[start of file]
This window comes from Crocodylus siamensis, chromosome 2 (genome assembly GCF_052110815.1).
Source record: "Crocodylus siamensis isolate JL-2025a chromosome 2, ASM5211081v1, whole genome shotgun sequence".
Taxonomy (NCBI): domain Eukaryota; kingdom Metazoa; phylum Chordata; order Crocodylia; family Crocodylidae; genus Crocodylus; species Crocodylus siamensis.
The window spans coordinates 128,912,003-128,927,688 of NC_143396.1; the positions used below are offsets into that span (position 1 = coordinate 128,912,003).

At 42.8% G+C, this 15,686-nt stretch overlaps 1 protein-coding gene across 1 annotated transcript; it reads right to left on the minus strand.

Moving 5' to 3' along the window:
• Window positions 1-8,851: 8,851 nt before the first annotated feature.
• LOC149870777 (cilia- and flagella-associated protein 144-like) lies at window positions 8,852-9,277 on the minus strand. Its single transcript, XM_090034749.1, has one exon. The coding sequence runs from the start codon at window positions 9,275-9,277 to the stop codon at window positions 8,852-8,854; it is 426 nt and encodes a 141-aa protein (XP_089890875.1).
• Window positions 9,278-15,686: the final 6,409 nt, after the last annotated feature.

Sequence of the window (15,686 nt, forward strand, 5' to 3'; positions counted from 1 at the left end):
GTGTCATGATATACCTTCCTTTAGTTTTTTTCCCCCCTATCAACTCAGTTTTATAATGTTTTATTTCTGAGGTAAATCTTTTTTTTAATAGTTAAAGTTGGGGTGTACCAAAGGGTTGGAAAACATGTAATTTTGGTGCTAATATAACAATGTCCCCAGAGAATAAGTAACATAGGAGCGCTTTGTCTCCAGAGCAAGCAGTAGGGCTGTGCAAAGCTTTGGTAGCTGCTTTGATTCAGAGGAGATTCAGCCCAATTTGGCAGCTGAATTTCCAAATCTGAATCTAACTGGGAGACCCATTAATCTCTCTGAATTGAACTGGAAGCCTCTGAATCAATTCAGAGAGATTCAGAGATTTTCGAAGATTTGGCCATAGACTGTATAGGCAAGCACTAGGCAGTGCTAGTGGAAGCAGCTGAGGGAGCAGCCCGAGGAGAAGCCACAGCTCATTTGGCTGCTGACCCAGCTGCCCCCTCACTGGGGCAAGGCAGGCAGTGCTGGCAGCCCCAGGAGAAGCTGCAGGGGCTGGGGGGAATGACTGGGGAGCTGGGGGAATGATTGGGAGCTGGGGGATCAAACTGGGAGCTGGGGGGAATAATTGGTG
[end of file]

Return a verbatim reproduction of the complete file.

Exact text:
This window comes from Crocodylus siamensis, chromosome 2 (genome assembly GCF_052110815.1).
Source record: "Crocodylus siamensis isolate JL-2025a chromosome 2, ASM5211081v1, whole genome shotgun sequence".
Taxonomy (NCBI): domain Eukaryota; kingdom Metazoa; phylum Chordata; order Crocodylia; family Crocodylidae; genus Crocodylus; species Crocodylus siamensis.
The window spans coordinates 128,912,003-128,927,688 of NC_143396.1; the positions used below are offsets into that span (position 1 = coordinate 128,912,003).

At 42.8% G+C, this 15,686-nt stretch overlaps 1 protein-coding gene across 1 annotated transcript; it reads right to left on the minus strand.

Moving 5' to 3' along the window:
• Window positions 1-8,851: 8,851 nt before the first annotated feature.
• LOC149870777 (cilia- and flagella-associated protein 144-like) lies at window positions 8,852-9,277 on the minus strand. Its single transcript, XM_090034749.1, has one exon. The coding sequence runs from the start codon at window positions 9,275-9,277 to the stop codon at window positions 8,852-8,854; it is 426 nt and encodes a 141-aa protein (XP_089890875.1).
• Window positions 9,278-15,686: the final 6,409 nt, after the last annotated feature.

Sequence of the window (15,686 nt, forward strand, 5' to 3'; positions counted from 1 at the left end):
GTGTCATGATATACCTTCCTTTAGTTTTTTTCCCCCCTATCAACTCAGTTTTATAATGTTTTATTTCTGAGGTAAATCTTTTTTTTAATAGTTAAAGTTGGGGTGTACCAAAGGGTTGGAAAACATGTAATTTTGGTGCTAATATAACAATGTCCCCAGAGAATAAGTAACATAGGAGCGCTTTGTCTCCAGAGCAAGCAGTAGGGCTGTGCAAAGCTTTGGTAGCTGCTTTGATTCAGAGGAGATTCAGCCCAATTTGGCAGCTGAATTTCCAAATCTGAATCTAACTGGGAGACCCATTAATCTCTCTGAATTGAACTGGAAGCCTCTGAATCAATTCAGAGAGATTCAGAGATTTTCGAAGATTTGGCCATAGACTGTATAGGCAAGCACTAGGCAGTGCTAGTGGAAGCAGCTGAGGGAGCAGCCCGAGGAGAAGCCACAGCTCATTTGGCTGCTGACCCAGCTGCCCCCTCACTGGGGCAAGGCAGGCAGTGCTGGCAGCCCCAGGAGAAGCTGCAGGGGCTGGGGGGAATGACTGGGGAGCTGGGGGAATGATTGGGAGCTGGGGGATCAAACTGGGAGCTGGGGGGAATAATTGGTG